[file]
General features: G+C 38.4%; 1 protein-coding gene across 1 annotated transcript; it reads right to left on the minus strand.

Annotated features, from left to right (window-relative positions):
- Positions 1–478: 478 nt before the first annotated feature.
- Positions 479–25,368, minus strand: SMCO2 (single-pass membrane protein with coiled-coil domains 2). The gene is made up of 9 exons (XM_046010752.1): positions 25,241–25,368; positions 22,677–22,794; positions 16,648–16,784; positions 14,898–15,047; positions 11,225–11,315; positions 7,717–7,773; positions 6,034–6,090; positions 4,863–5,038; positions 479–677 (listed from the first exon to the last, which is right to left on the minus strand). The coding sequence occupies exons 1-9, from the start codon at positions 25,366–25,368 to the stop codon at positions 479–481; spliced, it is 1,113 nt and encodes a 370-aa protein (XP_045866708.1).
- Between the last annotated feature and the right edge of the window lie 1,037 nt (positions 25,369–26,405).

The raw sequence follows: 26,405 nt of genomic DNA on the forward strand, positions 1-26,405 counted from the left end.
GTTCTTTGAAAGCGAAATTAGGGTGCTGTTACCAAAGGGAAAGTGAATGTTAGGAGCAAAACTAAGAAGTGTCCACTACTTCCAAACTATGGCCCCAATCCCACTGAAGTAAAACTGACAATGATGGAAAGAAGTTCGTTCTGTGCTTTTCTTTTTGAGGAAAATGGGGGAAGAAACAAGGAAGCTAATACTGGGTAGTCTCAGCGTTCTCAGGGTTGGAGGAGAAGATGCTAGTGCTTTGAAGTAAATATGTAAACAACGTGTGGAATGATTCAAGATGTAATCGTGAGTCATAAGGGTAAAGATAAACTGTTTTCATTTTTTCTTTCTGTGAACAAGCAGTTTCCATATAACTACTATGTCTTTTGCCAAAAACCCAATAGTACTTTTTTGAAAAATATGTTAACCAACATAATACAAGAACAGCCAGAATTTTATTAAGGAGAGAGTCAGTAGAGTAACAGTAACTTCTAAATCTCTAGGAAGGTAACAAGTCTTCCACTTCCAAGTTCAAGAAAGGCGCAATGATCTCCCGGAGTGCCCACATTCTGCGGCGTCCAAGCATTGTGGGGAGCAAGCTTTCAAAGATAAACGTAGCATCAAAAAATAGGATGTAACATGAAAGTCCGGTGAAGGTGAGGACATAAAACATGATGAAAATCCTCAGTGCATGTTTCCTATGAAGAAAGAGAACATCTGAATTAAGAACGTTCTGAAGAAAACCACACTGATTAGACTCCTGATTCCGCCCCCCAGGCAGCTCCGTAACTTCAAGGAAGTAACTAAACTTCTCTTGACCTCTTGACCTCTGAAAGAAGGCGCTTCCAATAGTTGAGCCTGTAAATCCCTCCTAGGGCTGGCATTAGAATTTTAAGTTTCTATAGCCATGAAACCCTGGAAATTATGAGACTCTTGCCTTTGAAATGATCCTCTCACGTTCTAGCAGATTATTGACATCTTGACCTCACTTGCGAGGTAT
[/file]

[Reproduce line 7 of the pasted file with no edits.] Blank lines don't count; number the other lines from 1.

GTTCTTTGAAAGCGAAATTAGGGTGCTGTTACCAAAGGGAAAGTGAATGTTAGGAGCAAAACTAAGAAGTGTCCACTACTTCCAAACTATGGCCCCAATCCCACTGAAGTAAAACTGACAATGATGGAAAGAAGTTCGTTCTGTGCTTTTCTTTTTGAGGAAAATGGGGGAAGAAACAAGGAAGCTAATACTGGGTAGTCTCAGCGTTCTCAGGGTTGGAGGAGAAGATGCTAGTGCTTTGAAGTAAATATGTAAACAACGTGTGGAATGATTCAAGATGTAATCGTGAGTCATAAGGGTAAAGATAAACTGTTTTCATTTTTTCTTTCTGTGAACAAGCAGTTTCCATATAACTACTATGTCTTTTGCCAAAAACCCAATAGTACTTTTTTGAAAAATATGTTAACCAACATAATACAAGAACAGCCAGAATTTTATTAAGGAGAGAGTCAGTAGAGTAACAGTAACTTCTAAATCTCTAGGAAGGTAACAAGTCTTCCACTTCCAAGTTCAAGAAAGGCGCAATGATCTCCCGGAGTGCCCACATTCTGCGGCGTCCAAGCATTGTGGGGAGCAAGCTTTCAAAGATAAACGTAGCATCAAAAAATAGGATGTAACATGAAAGTCCGGTGAAGGTGAGGACATAAAACATGATGAAAATCCTCAGTGCATGTTTCCTATGAAGAAAGAGAACATCTGAATTAAGAACGTTCTGAAGAAAACCACACTGATTAGACTCCTGATTCCGCCCCCCAGGCAGCTCCGTAACTTCAAGGAAGTAACTAAACTTCTCTTGACCTCTTGACCTCTGAAAGAAGGCGCTTCCAATAGTTGAGCCTGTAAATCCCTCCTAGGGCTGGCATTAGAATTTTAAGTTTCTATAGCCATGAAACCCTGGAAATTATGAGACTCTTGCCTTTGAAATGATCCTCTCACGTTCTAGCAGATTATTGACATCTTGACCTCACTTGCGAGGTAT